June 19, 2013
June 7, 2013
June 17, 2013
June 13, 2013
June 17, 2013
May 28, 2013
May 20, 2013
May 30, 2013
June 13, 2013
June 11, 2013
Shelter Island’s history in New Year’s past
10 YEARS AGO
Youth have to wait two or three weeks
Plans to open a temporary youth center at the recycling center were delayed in January 2003 pending action by the Suffolk County Department of Health Services. Before the center could open, it was necessary to get a reference number from the county that was not forthcoming in time for the beginning of the year, according to then Highway Superintendent Mark Ketcham. The reference number was needed to enable a legal installation of a septic system and water line. Mr. Ketcham said. He estimated the delay wouldn’t last more than a few weeks.
POSTSCRIPT: Today, the Suffolk County Department of Health Services, now owned by the Town, is used as a youth center, while providing space for the Legionnaires to meet and hosting various community activities.
20 YEARS AGO
Indian basketball season gets under way
Players and cheerleaders got the basketball season rolling in January 1993 playing in the gym under a new sports mural painted by Reporter cartoonist Peter Waldner. The mural was a gift to the school from the Class of 1993.
POSTSCRIPT: Work is under way to create a sports Hall of Fame to honor athletes, coaches and others involved with Shelter Island School sports. The first inductees are expected to be named this spring.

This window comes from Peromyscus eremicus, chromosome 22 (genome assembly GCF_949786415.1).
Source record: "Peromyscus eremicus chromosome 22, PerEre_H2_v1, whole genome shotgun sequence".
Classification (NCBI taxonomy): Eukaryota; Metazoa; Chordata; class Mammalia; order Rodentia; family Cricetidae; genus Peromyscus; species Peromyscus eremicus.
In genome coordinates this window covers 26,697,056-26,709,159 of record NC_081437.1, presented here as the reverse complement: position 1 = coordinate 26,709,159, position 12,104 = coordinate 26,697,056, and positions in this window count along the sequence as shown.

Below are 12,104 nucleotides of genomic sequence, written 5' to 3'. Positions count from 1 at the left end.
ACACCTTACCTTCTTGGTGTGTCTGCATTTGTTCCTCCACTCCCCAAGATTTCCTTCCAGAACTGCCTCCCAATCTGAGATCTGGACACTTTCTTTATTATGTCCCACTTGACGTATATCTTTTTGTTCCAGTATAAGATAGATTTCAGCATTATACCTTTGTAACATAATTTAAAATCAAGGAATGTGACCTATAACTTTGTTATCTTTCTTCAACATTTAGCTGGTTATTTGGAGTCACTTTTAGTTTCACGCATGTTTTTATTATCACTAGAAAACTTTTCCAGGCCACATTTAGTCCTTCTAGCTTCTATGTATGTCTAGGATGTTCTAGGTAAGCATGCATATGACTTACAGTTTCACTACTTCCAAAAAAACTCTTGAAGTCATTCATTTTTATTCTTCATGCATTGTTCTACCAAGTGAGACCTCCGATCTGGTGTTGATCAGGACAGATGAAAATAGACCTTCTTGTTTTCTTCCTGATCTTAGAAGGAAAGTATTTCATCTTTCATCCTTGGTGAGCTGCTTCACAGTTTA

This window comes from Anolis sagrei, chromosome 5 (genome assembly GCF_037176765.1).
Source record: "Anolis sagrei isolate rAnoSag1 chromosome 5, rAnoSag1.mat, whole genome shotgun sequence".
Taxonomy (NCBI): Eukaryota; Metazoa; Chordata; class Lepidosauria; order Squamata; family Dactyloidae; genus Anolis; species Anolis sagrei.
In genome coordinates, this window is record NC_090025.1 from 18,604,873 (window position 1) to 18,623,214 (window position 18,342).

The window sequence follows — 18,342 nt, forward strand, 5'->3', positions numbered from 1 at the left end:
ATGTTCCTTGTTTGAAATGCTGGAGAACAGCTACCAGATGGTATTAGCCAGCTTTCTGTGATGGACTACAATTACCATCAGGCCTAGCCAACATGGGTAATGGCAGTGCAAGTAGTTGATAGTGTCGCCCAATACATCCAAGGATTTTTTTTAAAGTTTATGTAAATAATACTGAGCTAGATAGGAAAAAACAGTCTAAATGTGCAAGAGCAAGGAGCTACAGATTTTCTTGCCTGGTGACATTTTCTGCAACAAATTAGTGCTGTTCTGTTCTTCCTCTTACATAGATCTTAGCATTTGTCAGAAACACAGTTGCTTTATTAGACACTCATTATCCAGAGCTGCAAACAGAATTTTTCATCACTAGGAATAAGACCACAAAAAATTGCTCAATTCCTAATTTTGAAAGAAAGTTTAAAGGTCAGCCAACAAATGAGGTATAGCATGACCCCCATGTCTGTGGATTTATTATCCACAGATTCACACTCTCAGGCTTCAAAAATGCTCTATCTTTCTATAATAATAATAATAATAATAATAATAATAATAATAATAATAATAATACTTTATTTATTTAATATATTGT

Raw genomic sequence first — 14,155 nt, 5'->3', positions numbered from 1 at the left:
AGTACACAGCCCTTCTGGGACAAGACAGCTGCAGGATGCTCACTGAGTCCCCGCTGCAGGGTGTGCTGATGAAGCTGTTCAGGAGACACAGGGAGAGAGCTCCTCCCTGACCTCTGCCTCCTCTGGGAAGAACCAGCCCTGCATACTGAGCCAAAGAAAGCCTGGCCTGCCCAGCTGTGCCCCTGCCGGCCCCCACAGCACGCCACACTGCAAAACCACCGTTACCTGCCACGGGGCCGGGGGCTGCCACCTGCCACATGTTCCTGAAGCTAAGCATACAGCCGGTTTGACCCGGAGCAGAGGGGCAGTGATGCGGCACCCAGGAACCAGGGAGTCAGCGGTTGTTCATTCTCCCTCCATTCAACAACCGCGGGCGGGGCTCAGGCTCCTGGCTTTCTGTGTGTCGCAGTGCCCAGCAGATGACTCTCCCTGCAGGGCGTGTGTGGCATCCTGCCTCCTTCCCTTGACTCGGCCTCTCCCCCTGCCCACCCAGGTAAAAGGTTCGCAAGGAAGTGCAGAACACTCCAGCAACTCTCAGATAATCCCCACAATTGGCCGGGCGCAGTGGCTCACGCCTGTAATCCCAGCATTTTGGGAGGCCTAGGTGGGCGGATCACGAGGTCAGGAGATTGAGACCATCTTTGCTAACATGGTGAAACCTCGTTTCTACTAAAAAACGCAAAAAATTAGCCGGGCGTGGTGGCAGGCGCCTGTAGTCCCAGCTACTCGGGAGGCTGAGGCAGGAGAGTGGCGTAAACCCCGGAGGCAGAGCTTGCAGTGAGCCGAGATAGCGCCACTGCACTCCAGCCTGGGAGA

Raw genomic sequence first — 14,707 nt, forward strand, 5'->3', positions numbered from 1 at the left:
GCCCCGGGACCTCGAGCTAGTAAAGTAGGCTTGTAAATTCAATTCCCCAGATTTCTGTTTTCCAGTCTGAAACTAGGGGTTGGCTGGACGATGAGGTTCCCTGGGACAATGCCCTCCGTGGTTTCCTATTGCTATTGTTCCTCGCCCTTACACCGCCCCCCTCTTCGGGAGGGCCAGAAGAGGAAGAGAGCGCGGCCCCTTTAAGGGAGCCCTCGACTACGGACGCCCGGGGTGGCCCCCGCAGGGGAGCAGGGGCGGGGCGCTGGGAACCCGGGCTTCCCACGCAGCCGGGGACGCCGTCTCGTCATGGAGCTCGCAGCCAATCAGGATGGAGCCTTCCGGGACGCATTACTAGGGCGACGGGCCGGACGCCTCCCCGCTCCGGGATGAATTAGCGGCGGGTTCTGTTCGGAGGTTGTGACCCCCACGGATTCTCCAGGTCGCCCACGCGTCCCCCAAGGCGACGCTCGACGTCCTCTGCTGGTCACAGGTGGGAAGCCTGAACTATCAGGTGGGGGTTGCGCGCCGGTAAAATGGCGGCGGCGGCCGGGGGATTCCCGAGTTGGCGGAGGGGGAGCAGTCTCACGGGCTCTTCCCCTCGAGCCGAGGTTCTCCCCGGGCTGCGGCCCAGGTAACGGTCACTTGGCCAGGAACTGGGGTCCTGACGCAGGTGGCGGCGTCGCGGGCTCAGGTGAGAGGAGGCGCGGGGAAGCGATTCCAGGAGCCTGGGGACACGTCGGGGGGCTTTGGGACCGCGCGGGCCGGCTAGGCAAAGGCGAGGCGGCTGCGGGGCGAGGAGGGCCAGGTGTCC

30 YEARS AGO
Town passes flood plains building law
Concerned that the town might be held liable for letting improper structures be built in delicate areas, Shelter Island adopted a new law creating a V-6 zoning area based on the Federal Emergency Management Agency coastal lands map around the Island at elevation up to 14 feet. The new law imposed significantly more stringent rules on construction on such areas as compared with inland building. The law required the building inspector to review all permits for V-6 area construction to be certain that appropriate documents were secured from county, state and federal authorities and that the sites were reasonably free from flooding. The buildings had to be built using flood-resistent materials and methods and elevated so the lowest portion of the structures were higher than the base flood level.
POSTSCRIPT: While Bridge Street and the Causeways sustained heavy flooding during Sandy’s visit, much of the Island escaped serious flooding despite considerable storm surges. Winds did topple trees and bring down electrical wires.
50 YEARS AGO
Town Board to name deputy supervisor
It was back in 1963 that then supervisor Evans Griffing called for appointing a deputy supervisor to provide a natural line of responsibility should a supervisor be unable to perform his or her responsibilities for a limited or permanent period of time. At the time, Mr. Griffing said the law would provide for the supervisor to name a deputy within five days of assuming office. But he said he would bow to the entire board to make a decision on who would serve as deputy. The deputy would receive no extra compensation for his potentially added responsibilities unless he became supervisor and the term would expire at the time of the next regularly scheduled election.
POSTSCRIPT: Councilwoman Chris Lewis is the current deputy supervisor and has on occasion run Town Board meetings or spoken on behalf of the board when Supervisor Jim Dougherty was out of town.